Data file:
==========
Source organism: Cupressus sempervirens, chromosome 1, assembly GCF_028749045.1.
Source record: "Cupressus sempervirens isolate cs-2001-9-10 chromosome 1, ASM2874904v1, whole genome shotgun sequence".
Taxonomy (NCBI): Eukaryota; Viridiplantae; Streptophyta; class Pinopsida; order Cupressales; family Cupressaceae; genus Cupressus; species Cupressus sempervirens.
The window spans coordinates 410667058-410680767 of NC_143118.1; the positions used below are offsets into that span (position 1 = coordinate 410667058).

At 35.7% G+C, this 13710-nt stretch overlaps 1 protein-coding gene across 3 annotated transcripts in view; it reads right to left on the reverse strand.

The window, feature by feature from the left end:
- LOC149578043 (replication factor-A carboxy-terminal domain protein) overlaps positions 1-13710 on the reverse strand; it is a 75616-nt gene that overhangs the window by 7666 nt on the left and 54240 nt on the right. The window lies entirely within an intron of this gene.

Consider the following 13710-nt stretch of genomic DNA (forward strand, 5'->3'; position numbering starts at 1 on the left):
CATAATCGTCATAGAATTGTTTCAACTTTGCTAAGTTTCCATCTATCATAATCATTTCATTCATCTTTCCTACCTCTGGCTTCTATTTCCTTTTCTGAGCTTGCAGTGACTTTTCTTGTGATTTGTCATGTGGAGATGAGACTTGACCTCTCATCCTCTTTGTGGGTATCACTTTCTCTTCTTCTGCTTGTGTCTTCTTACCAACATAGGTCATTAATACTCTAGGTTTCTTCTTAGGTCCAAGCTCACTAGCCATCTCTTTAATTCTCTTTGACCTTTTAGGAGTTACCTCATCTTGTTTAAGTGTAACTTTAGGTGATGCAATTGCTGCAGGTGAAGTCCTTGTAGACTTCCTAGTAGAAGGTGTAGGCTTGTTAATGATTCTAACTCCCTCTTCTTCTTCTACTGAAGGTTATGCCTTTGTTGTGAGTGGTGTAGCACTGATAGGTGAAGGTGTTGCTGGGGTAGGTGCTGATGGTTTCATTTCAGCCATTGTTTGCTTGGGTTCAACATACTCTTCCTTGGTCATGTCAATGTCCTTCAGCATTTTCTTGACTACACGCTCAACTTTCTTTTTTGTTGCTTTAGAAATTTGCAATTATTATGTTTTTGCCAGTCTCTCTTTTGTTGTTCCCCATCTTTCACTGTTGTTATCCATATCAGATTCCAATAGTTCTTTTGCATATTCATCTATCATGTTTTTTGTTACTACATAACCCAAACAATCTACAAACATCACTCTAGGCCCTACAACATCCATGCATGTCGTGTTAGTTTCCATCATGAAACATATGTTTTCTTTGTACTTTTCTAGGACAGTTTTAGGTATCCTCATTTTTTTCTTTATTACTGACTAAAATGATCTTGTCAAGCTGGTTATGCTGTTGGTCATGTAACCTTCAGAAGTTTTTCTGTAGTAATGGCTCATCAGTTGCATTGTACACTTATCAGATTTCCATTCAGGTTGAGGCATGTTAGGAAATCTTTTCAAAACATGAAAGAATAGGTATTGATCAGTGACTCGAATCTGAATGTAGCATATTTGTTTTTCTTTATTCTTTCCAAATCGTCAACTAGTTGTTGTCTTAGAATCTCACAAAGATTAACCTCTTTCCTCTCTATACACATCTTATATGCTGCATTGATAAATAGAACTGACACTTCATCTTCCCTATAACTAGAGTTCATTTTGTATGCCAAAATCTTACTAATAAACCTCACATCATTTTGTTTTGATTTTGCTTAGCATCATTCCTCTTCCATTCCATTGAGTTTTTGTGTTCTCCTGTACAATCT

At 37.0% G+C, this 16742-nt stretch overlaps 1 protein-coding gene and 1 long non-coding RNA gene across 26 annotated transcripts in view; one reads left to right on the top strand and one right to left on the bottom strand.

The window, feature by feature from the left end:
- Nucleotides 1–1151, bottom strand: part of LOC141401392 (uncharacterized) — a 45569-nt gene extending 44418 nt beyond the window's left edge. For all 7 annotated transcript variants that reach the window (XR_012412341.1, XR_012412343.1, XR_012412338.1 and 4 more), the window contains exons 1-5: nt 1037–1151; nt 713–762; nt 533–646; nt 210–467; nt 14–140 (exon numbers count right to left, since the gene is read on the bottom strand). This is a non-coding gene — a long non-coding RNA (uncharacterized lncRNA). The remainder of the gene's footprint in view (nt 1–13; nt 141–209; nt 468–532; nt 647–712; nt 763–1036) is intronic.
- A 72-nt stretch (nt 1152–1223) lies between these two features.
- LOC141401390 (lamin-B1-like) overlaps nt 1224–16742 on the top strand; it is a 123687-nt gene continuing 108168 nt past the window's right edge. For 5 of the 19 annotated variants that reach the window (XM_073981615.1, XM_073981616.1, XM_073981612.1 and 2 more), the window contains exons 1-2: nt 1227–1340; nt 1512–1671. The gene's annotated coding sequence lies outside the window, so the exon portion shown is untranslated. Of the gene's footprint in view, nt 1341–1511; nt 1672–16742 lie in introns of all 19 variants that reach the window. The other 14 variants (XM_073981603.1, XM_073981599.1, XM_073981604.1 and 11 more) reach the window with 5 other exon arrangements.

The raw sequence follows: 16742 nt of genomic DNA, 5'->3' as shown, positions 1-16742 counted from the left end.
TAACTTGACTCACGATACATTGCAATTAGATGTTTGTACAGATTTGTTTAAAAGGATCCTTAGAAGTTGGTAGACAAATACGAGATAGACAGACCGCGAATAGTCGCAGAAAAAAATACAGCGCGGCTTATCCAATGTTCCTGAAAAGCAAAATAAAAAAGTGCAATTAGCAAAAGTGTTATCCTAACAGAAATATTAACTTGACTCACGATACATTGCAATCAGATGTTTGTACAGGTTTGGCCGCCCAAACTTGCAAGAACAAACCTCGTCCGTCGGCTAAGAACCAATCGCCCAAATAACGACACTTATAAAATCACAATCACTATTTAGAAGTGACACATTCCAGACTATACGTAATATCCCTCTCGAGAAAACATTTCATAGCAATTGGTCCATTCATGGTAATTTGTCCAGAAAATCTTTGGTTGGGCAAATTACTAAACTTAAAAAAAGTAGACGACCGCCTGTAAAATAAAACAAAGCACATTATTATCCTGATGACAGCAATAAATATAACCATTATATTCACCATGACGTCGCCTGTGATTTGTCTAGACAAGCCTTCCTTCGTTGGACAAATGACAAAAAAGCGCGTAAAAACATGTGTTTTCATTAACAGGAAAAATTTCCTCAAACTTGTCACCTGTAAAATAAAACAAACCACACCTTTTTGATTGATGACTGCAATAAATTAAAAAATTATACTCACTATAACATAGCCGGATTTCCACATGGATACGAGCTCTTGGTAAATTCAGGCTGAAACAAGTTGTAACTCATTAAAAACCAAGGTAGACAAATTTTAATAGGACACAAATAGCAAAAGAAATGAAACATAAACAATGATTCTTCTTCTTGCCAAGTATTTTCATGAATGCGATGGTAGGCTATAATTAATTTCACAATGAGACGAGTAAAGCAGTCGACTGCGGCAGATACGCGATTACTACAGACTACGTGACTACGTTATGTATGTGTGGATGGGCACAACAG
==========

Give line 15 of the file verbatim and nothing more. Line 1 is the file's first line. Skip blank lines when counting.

The raw sequence follows: 16742 nt of genomic DNA, 5'->3' as shown, positions 1-16742 counted from the left end.